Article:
Twenty Minutes on a Bridge
(This 792nd Buffalo Sunday News column was first published on June 4, 2006.)
There is a bridge across Ellicott Creek in Amherst State Park that I love to visit. I did so in late May early on a foggy morning.
The easiest way to reach this bridge is by walking through the orchard from the Amherst State Park main parking lot off Mill Street, but on this morning I approached along one of the trails from the Tennis Center, a half-mile farther south but also from Mill Street.
Ellicott Creek in Amherst State Park
The bridge itself is made up of planks arranged across a metal frame. It has high railings along its sides, perfect to lean on and relax. The floor of the bridge is about ten feet above the creek surface.
On this morning tendrils of fog still rose from the orchard and from the meadow a few yards away on the opposite side of the creek. There had been a slight rain during the night and the trees continued to drip.
One of the things I especially like about this bridge is its bucolic quality when it is scarcely more than a quarter mile north of Main Street in the busy village of Williamsville. Yet here I can look in any direction including south and see only this placid creek amid its wild vegetation. The creek banks are shrub and tree lined. Some of the bushes are red-osier dogwoods now festooned with lovely white panicles. The trees are mostly willows but a few taller hardwoods reach high above them.
This spring has been the most lush with greenery I can ever recall and on this morning the view each way along the creek was especially beautiful.
The creek itself was running several inches deeper than it had been a few days earlier at the end of this spring's dry spell, and just north of the bridge a partial dam had formed. This clearly was not the work of beavers as it was mostly formed by stones. It still didn't hold back much water, but it did contribute a kind of white noise background to the songs of birds.
And on this morning birds were singing all around me. Most were not especially rare and all but one or two species would probably remain for the summer. But I enjoyed listening to their singing. I could see only a few of them, the leaves were so well formed. (Bird watchers pray for late springs so they can the migrants before the foliage develops. Their prayers were certainly not answered this year.)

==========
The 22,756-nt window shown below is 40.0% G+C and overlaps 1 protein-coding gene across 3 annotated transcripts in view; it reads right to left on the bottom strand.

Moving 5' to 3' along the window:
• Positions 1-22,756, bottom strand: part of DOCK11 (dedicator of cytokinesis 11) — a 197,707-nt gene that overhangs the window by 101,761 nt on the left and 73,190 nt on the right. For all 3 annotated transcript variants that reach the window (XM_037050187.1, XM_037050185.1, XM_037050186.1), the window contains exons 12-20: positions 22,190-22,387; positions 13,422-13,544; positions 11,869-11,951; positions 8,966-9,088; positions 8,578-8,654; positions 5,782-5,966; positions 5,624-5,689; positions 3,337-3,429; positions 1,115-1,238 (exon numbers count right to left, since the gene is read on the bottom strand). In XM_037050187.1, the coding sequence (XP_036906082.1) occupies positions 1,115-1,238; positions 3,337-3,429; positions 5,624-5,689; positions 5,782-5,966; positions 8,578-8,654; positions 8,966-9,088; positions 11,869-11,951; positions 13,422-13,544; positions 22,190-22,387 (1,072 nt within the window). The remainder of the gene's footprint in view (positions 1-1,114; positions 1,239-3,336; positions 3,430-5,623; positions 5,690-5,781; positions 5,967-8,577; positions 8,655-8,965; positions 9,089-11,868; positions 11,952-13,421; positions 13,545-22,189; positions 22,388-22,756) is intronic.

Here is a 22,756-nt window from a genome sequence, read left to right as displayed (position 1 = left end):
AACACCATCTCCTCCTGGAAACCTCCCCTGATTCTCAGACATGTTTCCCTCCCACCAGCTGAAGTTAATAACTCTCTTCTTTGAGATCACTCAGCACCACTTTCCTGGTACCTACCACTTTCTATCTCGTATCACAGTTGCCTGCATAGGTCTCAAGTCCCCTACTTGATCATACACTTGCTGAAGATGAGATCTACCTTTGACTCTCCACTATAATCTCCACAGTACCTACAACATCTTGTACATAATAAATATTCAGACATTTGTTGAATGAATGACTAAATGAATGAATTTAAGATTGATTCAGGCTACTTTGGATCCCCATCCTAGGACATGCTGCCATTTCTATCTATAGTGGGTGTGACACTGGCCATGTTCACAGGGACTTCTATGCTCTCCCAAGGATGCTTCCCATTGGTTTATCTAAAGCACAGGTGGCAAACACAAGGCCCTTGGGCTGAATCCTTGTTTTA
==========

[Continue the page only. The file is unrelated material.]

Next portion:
Most of the birds I did see in the fifteen minutes I stood on the bridge were large: grackles and robins and jays fed on bugs high up in the willows. A cardinal and a catbird worked the lower branches.
Several orioles sang, the closest one repeating a whistled, "Cheer cheer, churr churr" and a great crested flycatcher added its "wheep". I never could pick out these handsome birds despite their presence in the treetops. Nor could I see the red-eyed vireo that was singing its monotonous phrases. A red-winged blackbird's "konk-a-ree" sounded from the meadow edge and I could hear a scarlet tanager's throaty phrases farther off in the woods.
Most warbler migrants had departed for the boreal forests of Canada but two probably resident yellow warblers and a single Northern yellowthroat sang merrily from the creek bank shrubbery. One late migrant did put in an appearance, however. A mourning warbler sang its raspy "cheery cheery, chorry chorry" from the wood edge. Much to my surprise it then flew up to perch on a dead twig to sing. There I had a good look at its black bib between its gray head and yellow belly.
Song sparrows are certainly not uncommon but I always enjoy hearing their chattering song. One now flew up into a choke cherry right next to the bridge and I could watch it singing lustily. Through my binoculars I could even see its throat vibrate as it sang its warbled notes.
In that brief interval I recorded twenty bird species but numbers were not important on that morning. It was just good to enjoy another lovely spot on our Niagara Frontier.-- Gerry Rising